There is a well-known quote from one of my favorite authors William Gibson: “the future is already here – it’s just not very evenly distributed.” This is true in many aspects of society and technology, and in my view it’s absolutely true in the area of software testing and quality assurance.
Personally I’ve been developing software for thirty years now, and for the past twenty years I’ve had the privilege to lead a variety of talented development and testing teams. Over the years, these teams have had to work very hard on testing, in areas such as test planning and reporting and automation coverage, partially because the available products and tools lagged behind, and many times far behind, the software development tools and methodologies we were using.
In my most recent position, as CTO of Vocalocity (now Vonage Business), we were developing a cloud-based and mobile communications platform running on AWS, using a variety of development languages including Java, Scala, Groovy, Node.js, and AngularJS, and open-source services like PostgreSQL, MongoDB, Kafka, and Storm. For team planning we used JIRA for both agile and kanban workflows. We typically released software every two weeks, updating hundreds and hundreds of production server instances.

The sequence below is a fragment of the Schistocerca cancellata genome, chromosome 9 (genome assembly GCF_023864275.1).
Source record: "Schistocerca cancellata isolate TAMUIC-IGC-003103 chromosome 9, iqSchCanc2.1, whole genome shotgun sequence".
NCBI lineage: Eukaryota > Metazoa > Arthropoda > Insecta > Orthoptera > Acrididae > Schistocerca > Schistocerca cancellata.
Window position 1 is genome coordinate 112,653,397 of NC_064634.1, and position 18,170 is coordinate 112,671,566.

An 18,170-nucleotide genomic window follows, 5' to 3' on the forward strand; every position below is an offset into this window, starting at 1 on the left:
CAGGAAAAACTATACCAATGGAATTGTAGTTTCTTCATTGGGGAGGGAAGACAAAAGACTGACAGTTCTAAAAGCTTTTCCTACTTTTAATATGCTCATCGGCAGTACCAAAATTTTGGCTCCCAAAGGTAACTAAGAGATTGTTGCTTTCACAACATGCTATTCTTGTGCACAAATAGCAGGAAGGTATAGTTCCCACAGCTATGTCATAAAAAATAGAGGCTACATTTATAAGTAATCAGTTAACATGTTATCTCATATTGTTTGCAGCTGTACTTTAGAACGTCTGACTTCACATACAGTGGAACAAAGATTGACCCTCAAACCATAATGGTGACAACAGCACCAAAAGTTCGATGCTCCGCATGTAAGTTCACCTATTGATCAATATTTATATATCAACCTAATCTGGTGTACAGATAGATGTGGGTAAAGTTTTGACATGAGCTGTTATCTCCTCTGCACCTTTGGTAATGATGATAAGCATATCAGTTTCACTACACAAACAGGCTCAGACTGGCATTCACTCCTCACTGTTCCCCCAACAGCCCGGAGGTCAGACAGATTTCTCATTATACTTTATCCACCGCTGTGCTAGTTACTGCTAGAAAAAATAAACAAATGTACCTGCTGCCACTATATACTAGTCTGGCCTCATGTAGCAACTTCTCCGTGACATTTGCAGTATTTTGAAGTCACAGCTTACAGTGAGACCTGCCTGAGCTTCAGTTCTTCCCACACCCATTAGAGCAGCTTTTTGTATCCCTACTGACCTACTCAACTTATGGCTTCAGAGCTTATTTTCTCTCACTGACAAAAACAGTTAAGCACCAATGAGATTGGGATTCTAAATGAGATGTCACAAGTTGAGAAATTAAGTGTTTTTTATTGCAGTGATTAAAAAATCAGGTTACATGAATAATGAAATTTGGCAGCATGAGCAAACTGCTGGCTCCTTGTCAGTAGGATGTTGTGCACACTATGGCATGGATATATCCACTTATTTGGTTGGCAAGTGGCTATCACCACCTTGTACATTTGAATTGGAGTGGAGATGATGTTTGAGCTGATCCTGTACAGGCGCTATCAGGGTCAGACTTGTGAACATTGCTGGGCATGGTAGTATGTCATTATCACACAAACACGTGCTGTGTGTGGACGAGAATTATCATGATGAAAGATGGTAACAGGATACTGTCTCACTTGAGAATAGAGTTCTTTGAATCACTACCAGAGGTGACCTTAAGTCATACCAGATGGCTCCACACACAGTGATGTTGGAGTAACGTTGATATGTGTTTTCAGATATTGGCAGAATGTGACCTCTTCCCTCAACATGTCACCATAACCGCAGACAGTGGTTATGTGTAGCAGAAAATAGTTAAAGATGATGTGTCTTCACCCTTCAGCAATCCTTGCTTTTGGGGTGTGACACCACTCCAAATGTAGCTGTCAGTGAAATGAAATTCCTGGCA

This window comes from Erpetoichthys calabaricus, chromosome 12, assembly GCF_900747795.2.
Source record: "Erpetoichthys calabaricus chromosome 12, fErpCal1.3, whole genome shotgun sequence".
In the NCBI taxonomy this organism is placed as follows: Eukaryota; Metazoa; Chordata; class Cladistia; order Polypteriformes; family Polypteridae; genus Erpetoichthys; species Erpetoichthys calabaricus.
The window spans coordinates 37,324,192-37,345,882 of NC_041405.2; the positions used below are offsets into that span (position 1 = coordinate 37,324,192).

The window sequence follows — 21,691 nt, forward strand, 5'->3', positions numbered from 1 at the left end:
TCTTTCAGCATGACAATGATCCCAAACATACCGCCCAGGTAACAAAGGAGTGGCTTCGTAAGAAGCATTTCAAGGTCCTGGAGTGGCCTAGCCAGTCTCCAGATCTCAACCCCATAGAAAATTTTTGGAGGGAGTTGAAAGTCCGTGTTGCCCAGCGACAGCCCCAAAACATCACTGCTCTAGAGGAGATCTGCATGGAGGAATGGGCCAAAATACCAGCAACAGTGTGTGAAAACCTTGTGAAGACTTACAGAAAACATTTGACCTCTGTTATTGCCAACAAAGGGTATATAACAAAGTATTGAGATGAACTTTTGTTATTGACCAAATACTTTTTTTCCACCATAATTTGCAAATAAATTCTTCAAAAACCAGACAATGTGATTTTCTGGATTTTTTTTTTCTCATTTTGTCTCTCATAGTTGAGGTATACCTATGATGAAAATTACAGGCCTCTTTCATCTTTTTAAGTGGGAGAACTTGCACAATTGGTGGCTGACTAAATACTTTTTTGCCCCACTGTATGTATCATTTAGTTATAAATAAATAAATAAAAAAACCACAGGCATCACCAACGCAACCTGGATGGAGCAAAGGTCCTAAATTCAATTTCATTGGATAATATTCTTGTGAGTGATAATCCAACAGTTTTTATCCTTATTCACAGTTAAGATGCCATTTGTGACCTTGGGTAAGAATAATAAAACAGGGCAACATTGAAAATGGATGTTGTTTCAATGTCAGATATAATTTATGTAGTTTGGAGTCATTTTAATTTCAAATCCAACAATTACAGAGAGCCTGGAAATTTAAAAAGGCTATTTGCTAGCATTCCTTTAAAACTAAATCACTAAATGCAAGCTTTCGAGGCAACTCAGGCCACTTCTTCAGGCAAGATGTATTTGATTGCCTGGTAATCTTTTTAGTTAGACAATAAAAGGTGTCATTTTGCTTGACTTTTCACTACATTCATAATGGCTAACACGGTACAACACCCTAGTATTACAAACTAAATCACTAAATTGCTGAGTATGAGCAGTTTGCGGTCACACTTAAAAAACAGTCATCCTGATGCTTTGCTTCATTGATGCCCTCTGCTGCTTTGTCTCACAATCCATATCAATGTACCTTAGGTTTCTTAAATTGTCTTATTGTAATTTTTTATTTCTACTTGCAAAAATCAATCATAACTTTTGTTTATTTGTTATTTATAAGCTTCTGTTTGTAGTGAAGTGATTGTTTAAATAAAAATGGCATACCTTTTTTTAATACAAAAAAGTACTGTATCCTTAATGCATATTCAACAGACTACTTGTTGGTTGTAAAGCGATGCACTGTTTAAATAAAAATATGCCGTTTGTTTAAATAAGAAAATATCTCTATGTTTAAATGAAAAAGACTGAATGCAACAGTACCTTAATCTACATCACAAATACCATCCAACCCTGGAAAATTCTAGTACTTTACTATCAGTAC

When we started the journey at Vocalocity, we didn’t believe there were QA products or tools that could really help us, nor did we think we could manage everything we wanted from a QA perspective in JIRA. So for many years we cobbled together our own QA toolset using Google Docs, a Scala framework for automated testing, and open source tools like Watir and Selenium. However we had to invest a lot of time in this tooling and it remained heavily manual especially when it came to planning and reporting for each sprint or release.
A few years ago I got introduced to Dave Keil and the team at QASymphony. We soon learned that QASymphony’s qTest software provided a better platform for integrated testing with JIRA than our homegrown system, with additional capabilities to integrate in exploratory testing and centralize reporting from our various automated test frameworks. So we became customers.
I’ve decided to join QASymphony now because I know that many organizations are experiencing major shifts in development driven by mobile, cloud, and popular new open source technologies. Most everyone is striving to be more agile, and there is a huge drive towards test automation, and making wider use of new methodologies including TDD and exploratory testing. Teams are trying to deliver fast and at-scale and with quality, and leading technology companies like Google, Amazon, Microsoft, and Netflix, as well as many new startups, are successfully meeting that challenge. But other organizations, lacking the resources or time, or dealing with large amounts of technical debt, are racing to catch up.
At QASymphony, we are focused on building products and a platform that will help our customers, of all shapes and sizes, move these efforts forward faster. We hope to distribute that higher-efficiency, higher-quality software future a little more widely with the growing capabilities of our qTest product suite. That’s the challenge and the opportunity, and it’s why I’m so excited to be here.
If you are interested in learning more about where QASymphony is going in the future, I encourage you to attend our upcoming user conference, Quality Jam, where I will be presenting our roadmap. You can click here to register.I hope to see you there.